Coach training, Congo update

Monday I spoke with Jacques Luwaku, one of the trainees from a class I led in Kinshasa last September with Charles Buller and Jeannette Buller Slater. Jacques (pictured, in the middle of three men seated behind the table) works with Leonard Kiswangi (pictured, seated to my immediate left) at the Kinshasa office of African Enterprise, an international organization based in South Africa, and also pastors a congregation in Kinshasa.

Jacques said, “I’m going to give you a coaching testimony. Recently, I got a call from a young husband in my church (and he filled me in on their positions, the wife is in the women’s council, I missed what the husband’s position is, but these things are culturally important in Congo, everyone has some position or title) and the man said ‘No, pastor, my wife and I, it’s not working out, we are just going to get a divorce.’ (Jacques did not say what their dispute was about.) So I called the husband back, and I called the wife, too, and I said, ‘No, I don’t have any counsel to give you. But I have a question for you. If I asked you to give counsel to another young couple who was thinking about getting a divorce, what would it be? What should they do? Get divorced? Or stay together? Please reflect on that together, then you tell me.’ and they called me back later and said, ‘No, pastor, really, we’ve thought about what advice we would give; we’re going to stay together.’ They solved their own problem, they have walked away from the door of divorce. When I am coaching, I am second, and they are in charge.” Jacques went on to say that he hadn’t had to stress out about it and was glad to see the couple find their own solution.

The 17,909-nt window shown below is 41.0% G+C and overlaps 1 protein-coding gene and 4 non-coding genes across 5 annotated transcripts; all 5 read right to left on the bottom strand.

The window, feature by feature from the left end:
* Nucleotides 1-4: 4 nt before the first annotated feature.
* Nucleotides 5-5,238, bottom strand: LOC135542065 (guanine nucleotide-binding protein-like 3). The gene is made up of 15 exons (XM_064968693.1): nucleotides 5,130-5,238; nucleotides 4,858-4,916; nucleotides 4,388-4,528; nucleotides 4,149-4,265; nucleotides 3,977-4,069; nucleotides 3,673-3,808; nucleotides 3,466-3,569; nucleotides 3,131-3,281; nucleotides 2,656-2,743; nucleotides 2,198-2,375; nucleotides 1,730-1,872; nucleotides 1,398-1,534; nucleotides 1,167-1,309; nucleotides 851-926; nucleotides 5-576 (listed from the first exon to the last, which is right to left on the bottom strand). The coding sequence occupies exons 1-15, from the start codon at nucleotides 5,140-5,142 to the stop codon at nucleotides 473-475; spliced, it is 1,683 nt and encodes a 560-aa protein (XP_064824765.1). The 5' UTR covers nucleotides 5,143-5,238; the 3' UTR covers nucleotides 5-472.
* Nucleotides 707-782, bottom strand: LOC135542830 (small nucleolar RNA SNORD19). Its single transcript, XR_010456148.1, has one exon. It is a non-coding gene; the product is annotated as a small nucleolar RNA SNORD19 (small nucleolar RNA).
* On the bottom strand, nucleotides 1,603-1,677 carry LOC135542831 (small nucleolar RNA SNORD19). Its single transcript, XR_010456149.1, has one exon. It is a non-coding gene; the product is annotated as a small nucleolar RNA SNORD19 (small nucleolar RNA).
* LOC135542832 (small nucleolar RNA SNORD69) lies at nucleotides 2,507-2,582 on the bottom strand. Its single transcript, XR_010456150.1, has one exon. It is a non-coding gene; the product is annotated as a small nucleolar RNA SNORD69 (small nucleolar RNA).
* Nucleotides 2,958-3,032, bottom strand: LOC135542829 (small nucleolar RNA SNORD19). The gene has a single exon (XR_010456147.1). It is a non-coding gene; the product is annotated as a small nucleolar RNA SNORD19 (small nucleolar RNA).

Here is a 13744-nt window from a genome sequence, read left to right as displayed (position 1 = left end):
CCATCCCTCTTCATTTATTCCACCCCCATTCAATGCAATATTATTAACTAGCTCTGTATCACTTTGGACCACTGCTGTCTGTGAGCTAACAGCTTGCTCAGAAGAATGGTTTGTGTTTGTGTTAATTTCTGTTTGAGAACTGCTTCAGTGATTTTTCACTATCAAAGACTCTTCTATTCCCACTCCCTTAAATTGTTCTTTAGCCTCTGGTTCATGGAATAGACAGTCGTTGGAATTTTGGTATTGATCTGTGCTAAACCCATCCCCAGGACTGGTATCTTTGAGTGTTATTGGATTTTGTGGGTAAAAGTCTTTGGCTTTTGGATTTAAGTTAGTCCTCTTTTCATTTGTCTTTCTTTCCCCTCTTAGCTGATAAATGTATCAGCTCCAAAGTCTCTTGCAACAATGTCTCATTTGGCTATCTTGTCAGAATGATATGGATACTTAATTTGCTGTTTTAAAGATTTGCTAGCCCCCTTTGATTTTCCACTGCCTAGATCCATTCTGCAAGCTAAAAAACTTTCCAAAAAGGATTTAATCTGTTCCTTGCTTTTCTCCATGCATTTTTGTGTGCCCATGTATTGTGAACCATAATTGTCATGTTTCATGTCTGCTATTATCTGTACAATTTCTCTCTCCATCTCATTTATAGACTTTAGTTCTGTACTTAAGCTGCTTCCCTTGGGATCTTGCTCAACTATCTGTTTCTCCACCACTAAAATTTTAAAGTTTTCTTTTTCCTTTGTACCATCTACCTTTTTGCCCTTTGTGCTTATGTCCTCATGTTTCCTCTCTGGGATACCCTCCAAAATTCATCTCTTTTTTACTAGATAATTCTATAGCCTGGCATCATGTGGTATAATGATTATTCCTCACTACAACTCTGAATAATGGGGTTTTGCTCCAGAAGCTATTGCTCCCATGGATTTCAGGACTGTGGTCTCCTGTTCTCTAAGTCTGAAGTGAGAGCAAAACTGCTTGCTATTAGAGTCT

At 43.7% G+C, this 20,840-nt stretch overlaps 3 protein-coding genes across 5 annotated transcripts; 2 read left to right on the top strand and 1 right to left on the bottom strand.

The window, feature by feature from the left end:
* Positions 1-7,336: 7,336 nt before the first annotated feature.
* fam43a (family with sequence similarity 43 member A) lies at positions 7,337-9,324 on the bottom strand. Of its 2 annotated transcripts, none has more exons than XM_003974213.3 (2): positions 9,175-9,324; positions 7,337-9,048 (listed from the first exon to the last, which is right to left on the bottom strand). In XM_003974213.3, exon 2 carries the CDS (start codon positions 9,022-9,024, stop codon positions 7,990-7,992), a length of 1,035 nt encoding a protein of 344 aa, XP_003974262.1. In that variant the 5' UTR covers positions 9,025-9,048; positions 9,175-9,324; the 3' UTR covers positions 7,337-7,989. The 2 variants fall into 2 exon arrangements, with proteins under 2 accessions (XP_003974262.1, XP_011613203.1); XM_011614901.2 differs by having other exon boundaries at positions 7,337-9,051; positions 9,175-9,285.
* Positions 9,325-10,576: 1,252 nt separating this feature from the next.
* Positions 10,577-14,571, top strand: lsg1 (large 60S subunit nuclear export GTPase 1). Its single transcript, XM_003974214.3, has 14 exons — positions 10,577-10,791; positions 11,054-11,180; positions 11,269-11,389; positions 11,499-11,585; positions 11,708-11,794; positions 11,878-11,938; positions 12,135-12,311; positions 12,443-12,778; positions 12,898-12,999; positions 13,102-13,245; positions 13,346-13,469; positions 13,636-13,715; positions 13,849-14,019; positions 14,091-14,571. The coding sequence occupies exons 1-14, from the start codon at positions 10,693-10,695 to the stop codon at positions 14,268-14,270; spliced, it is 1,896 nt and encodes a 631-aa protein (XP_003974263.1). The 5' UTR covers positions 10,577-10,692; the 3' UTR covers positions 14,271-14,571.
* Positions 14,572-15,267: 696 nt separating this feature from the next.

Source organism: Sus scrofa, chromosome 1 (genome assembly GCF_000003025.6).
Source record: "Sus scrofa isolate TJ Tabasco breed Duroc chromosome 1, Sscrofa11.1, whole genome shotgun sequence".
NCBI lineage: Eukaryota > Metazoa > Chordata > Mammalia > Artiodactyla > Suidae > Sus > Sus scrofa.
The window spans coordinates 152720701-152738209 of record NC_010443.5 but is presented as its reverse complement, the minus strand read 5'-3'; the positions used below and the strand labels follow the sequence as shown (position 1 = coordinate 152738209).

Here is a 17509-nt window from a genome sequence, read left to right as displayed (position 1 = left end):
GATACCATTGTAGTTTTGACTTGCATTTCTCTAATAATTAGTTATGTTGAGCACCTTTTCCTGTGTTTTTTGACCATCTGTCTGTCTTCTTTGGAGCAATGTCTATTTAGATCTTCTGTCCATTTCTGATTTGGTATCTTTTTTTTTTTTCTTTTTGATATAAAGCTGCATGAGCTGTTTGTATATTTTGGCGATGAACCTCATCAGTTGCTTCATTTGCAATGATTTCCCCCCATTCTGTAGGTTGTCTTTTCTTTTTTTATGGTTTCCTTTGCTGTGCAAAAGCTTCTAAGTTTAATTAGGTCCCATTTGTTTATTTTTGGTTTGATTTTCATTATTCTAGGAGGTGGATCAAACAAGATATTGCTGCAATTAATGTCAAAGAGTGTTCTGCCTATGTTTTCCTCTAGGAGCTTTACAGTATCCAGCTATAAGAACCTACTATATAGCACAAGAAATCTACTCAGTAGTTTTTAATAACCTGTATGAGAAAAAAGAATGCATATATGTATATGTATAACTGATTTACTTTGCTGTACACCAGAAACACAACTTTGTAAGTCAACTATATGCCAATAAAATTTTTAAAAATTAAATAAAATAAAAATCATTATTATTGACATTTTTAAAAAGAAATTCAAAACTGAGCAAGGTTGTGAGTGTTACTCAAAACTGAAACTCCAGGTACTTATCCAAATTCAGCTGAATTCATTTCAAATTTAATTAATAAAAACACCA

I felt excited for him. I told him, “But Jacques, you didn’t even use the Panic Technique.”

“What? The Panic Technique? Oh, no,” he laughed, “I did not use the Panic Technique.”

It’s gratifying, and that’s an understatement, to see that the training we did in Congo last fall is bearing fruit in very real ways. Coaching saves marriages.

This story is shared with Pastor Jacques’s permission.

I continue to coach Jacques occasionally, pro bono, with your support. It seems like a good time to remind my readers that if you’d like to support our work in developing nations, training leaders like Jacques Luwaku to use coaching techniques, you can do so at Evergreen Leaders. All contributions are tax-deductible.

 

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Madman

The madman walks past stiffly, quickly, down the broad avenue of packed dirt, (we are in the middle of the middle of Africa) and he is talking to himself,

invo-

invo-

invoking the Creator.

“Bonjour,” I say, being as friendly as I can. Twigs in his hair, eyes bloodshot, perhaps he slept in the forest, where he may have spent the insanely hot night

invo-

invo-

invoking the Creator.

His eyes see me for a moment, a flicker of recognition crosses his face (there’s one of the whites who is crazy enough to be in the middle of the middle of Africa). But

The fool does not reply, he simply goes on his way

invo-

invo-

invoking the Creator.

 

 

Congo: recent trip brings me full circle